Would you please exlain to me why can't we have two main verbs in a sentence in syntax?
Thank you so much
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(Making this an answer so that I can include images; I can't do that in a comment.)
"In syntax" is pretty vague: there are many different theories of how English syntax works. But in all the ones I've ever heard of, you can coordinate two VPs to get a new VP.
Some theories only allow binary branching, in which case you have to add an extra level of indirection:
And there are various arguments about why one of these ways is better than another. But I don't know of any theory that doesn't allow combining two VPs into a conjoined VP with a conjunction.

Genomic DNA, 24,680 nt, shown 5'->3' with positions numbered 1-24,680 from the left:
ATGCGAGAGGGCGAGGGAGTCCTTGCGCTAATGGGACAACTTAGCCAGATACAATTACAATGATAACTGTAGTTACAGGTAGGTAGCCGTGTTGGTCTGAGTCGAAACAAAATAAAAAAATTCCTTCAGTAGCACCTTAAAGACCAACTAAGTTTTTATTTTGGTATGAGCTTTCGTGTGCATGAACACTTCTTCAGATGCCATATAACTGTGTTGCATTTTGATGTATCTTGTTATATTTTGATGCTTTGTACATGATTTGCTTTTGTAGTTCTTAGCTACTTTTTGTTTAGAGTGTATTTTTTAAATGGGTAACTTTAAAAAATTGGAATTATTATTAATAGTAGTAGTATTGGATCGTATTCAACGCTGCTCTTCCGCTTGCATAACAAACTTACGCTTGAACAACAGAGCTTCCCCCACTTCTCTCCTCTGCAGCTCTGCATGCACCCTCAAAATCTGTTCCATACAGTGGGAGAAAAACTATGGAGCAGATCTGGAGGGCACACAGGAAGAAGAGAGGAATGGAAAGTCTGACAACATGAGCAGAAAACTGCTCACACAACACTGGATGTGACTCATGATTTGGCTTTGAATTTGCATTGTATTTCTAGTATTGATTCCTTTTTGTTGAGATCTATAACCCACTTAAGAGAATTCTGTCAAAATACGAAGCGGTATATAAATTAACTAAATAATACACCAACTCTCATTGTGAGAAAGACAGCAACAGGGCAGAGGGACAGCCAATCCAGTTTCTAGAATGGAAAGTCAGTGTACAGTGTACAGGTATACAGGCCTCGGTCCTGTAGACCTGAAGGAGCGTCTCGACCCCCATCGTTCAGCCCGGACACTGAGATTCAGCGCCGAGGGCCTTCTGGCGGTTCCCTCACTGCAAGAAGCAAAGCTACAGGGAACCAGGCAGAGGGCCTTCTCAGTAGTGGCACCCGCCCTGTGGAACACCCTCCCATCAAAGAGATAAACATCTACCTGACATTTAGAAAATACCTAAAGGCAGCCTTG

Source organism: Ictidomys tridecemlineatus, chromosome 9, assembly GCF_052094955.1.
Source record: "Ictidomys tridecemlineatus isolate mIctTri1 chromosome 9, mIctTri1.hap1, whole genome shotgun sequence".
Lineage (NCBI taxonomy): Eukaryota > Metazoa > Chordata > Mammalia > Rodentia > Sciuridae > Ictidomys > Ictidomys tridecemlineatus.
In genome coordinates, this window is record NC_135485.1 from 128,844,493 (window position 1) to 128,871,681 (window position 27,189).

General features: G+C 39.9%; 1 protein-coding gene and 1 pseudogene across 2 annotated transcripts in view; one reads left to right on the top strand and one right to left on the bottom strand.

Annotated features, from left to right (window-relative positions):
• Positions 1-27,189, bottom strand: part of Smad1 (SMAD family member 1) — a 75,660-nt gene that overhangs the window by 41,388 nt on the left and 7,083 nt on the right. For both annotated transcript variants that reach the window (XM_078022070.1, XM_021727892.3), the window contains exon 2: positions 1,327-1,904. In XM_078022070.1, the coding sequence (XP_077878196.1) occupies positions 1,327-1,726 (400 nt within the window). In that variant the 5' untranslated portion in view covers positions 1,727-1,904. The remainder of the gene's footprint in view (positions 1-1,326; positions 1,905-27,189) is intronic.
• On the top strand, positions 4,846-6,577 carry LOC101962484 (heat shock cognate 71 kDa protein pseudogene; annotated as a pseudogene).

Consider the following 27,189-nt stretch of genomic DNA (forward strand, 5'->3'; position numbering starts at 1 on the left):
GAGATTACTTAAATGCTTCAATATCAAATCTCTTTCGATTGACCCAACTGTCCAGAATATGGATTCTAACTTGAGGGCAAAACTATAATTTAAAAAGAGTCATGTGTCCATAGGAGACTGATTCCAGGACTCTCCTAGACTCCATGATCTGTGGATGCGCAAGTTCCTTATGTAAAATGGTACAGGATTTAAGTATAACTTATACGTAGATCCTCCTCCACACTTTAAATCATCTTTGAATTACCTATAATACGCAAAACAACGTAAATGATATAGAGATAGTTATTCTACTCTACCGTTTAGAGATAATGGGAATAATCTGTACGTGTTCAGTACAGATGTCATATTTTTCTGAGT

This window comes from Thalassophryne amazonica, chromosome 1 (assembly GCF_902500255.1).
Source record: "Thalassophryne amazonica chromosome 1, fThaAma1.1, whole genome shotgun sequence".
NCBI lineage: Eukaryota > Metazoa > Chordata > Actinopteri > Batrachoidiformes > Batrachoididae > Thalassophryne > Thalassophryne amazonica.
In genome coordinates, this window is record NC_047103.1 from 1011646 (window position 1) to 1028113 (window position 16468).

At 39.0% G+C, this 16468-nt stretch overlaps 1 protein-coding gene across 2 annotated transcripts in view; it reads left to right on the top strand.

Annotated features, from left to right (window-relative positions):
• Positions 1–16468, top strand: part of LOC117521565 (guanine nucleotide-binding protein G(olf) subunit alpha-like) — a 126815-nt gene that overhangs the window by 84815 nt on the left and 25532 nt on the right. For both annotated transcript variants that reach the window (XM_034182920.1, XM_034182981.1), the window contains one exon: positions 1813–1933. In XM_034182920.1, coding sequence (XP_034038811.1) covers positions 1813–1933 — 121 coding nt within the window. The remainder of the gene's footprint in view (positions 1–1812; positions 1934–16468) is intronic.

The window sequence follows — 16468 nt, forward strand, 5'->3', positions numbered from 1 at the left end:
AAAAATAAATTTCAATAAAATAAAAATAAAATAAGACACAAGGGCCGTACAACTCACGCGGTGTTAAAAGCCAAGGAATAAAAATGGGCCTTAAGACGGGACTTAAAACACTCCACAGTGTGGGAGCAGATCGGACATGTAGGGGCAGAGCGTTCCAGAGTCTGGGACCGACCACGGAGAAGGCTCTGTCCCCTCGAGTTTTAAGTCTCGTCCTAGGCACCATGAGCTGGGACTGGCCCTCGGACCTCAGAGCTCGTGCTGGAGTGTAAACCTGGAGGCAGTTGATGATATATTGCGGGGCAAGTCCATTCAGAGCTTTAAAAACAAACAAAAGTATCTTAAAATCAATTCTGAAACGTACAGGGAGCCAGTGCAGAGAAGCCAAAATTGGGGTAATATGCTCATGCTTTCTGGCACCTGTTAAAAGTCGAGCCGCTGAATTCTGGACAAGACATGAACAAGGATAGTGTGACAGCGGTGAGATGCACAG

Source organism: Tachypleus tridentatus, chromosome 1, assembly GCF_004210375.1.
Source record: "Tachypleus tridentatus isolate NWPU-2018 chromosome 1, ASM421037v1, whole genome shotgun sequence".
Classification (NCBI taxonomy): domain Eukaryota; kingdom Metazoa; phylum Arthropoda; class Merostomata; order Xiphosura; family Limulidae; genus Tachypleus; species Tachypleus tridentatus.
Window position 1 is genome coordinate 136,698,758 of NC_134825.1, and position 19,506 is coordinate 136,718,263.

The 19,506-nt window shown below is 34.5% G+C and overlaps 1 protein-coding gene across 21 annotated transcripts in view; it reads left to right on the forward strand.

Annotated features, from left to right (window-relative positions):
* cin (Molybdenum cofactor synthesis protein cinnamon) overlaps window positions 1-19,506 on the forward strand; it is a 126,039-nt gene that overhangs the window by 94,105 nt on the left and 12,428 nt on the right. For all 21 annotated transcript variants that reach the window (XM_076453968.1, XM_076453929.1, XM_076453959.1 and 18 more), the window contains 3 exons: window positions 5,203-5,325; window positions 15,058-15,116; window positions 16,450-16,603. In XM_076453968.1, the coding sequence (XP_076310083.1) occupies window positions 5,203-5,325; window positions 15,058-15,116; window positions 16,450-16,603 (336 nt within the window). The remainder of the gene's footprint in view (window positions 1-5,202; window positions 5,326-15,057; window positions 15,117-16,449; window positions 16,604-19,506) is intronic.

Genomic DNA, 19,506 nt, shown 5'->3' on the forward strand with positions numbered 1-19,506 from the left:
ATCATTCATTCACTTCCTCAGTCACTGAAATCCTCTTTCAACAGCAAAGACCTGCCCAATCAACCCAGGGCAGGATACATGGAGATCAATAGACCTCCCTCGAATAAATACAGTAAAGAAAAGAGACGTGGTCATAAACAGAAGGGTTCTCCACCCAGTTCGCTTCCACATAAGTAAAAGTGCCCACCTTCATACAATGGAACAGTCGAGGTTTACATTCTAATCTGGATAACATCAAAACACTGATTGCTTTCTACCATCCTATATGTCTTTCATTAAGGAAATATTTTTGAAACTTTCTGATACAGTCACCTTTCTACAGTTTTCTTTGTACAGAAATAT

(Depending which theory you're using, your trees may not look like this: the root might be a TP or an IP, for example, instead of an S. But I'm going with the simplest model I can think of to show off the bits that are important.)
Actually, it's perfectly possible to have more than one verb in the same clause: He drank, ate, went to bed, slept well.
What is really impossible is to have more than one verb with more than one subject. I think clauses like: "the dog, the cat, the horse growled, purred, whinnied" are impossible in all natural languages. This is computer syntax. A clause like "the dog, the cat, the horse growled, purred, whinnied" must be unzipped into three simple clauses in natural languages.